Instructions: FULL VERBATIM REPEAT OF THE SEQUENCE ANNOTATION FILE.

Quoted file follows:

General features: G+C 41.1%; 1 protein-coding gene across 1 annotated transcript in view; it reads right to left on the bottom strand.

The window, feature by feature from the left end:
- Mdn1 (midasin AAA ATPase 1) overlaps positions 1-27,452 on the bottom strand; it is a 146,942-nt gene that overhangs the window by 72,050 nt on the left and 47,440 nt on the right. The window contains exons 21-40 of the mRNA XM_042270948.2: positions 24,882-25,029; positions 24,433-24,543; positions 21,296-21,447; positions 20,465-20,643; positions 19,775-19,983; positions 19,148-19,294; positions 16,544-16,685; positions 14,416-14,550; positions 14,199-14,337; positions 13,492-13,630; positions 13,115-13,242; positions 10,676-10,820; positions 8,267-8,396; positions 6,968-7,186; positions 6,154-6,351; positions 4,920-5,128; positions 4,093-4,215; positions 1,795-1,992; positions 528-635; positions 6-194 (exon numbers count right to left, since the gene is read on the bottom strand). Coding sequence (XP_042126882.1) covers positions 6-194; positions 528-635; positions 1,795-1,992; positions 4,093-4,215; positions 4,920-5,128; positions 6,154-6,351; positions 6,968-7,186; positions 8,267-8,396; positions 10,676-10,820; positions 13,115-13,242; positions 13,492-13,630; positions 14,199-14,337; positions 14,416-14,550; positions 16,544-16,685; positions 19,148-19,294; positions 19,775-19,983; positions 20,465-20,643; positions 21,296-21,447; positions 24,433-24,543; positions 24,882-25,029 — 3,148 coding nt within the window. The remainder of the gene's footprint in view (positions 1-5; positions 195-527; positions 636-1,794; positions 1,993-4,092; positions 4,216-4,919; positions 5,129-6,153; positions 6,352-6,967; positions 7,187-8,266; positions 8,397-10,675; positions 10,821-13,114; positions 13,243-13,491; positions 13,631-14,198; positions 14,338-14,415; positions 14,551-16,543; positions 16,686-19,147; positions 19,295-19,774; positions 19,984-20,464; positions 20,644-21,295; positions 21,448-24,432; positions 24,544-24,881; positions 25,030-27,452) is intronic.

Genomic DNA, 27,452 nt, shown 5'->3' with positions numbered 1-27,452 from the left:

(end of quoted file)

General features: G+C 41.1%; 1 protein-coding gene across 1 annotated transcript in view; it reads right to left on the bottom strand.

The window, feature by feature from the left end:
- Mdn1 (midasin AAA ATPase 1) overlaps positions 1-27,452 on the bottom strand; it is a 146,942-nt gene that overhangs the window by 72,050 nt on the left and 47,440 nt on the right. The window contains exons 21-40 of the mRNA XM_042270948.2: positions 24,882-25,029; positions 24,433-24,543; positions 21,296-21,447; positions 20,465-20,643; positions 19,775-19,983; positions 19,148-19,294; positions 16,544-16,685; positions 14,416-14,550; positions 14,199-14,337; positions 13,492-13,630; positions 13,115-13,242; positions 10,676-10,820; positions 8,267-8,396; positions 6,968-7,186; positions 6,154-6,351; positions 4,920-5,128; positions 4,093-4,215; positions 1,795-1,992; positions 528-635; positions 6-194 (exon numbers count right to left, since the gene is read on the bottom strand). Coding sequence (XP_042126882.1) covers positions 6-194; positions 528-635; positions 1,795-1,992; positions 4,093-4,215; positions 4,920-5,128; positions 6,154-6,351; positions 6,968-7,186; positions 8,267-8,396; positions 10,676-10,820; positions 13,115-13,242; positions 13,492-13,630; positions 14,199-14,337; positions 14,416-14,550; positions 16,544-16,685; positions 19,148-19,294; positions 19,775-19,983; positions 20,465-20,643; positions 21,296-21,447; positions 24,433-24,543; positions 24,882-25,029 — 3,148 coding nt within the window. The remainder of the gene's footprint in view (positions 1-5; positions 195-527; positions 636-1,794; positions 1,993-4,092; positions 4,216-4,919; positions 5,129-6,153; positions 6,352-6,967; positions 7,187-8,266; positions 8,397-10,675; positions 10,821-13,114; positions 13,243-13,491; positions 13,631-14,198; positions 14,338-14,415; positions 14,551-16,543; positions 16,686-19,147; positions 19,295-19,774; positions 19,984-20,464; positions 20,644-21,295; positions 21,448-24,432; positions 24,544-24,881; positions 25,030-27,452) is intronic.

Genomic DNA, 27,452 nt, shown 5'->3' with positions numbered 1-27,452 from the left: